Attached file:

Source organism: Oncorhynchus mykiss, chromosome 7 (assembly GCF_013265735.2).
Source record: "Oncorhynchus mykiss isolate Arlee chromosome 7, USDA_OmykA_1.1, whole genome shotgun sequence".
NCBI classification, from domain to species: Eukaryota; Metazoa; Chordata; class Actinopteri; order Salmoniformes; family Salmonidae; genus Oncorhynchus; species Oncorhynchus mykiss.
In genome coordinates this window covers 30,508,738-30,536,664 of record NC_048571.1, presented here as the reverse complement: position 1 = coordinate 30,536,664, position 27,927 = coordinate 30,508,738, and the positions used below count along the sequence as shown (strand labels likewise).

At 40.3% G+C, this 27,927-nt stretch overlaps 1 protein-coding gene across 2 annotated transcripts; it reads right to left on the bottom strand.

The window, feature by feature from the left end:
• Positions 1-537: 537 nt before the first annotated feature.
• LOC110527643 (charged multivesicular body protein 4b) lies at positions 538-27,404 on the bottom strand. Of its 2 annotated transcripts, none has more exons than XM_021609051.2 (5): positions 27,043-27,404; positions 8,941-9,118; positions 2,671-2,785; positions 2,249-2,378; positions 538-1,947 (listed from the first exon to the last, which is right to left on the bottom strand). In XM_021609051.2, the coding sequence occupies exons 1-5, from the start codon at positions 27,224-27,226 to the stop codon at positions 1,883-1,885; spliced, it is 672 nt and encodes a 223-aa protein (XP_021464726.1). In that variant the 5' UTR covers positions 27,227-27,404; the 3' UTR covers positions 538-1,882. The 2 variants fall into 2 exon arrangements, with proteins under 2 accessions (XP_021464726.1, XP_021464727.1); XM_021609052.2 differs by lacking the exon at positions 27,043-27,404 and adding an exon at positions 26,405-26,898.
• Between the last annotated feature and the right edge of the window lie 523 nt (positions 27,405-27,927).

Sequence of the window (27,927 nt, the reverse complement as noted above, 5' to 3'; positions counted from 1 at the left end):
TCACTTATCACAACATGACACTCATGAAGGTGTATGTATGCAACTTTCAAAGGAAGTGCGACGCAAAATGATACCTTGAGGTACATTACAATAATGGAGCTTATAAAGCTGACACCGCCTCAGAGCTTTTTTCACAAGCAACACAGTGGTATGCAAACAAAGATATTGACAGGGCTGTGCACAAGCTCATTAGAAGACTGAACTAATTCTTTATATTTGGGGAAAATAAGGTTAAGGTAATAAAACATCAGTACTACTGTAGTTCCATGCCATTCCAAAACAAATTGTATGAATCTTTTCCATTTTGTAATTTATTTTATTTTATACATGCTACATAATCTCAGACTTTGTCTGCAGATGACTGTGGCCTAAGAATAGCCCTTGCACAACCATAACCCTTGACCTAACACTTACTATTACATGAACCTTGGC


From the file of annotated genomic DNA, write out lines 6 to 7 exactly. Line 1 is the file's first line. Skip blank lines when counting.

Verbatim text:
The window, feature by feature from the left end:
• Positions 1-537: 537 nt before the first annotated feature.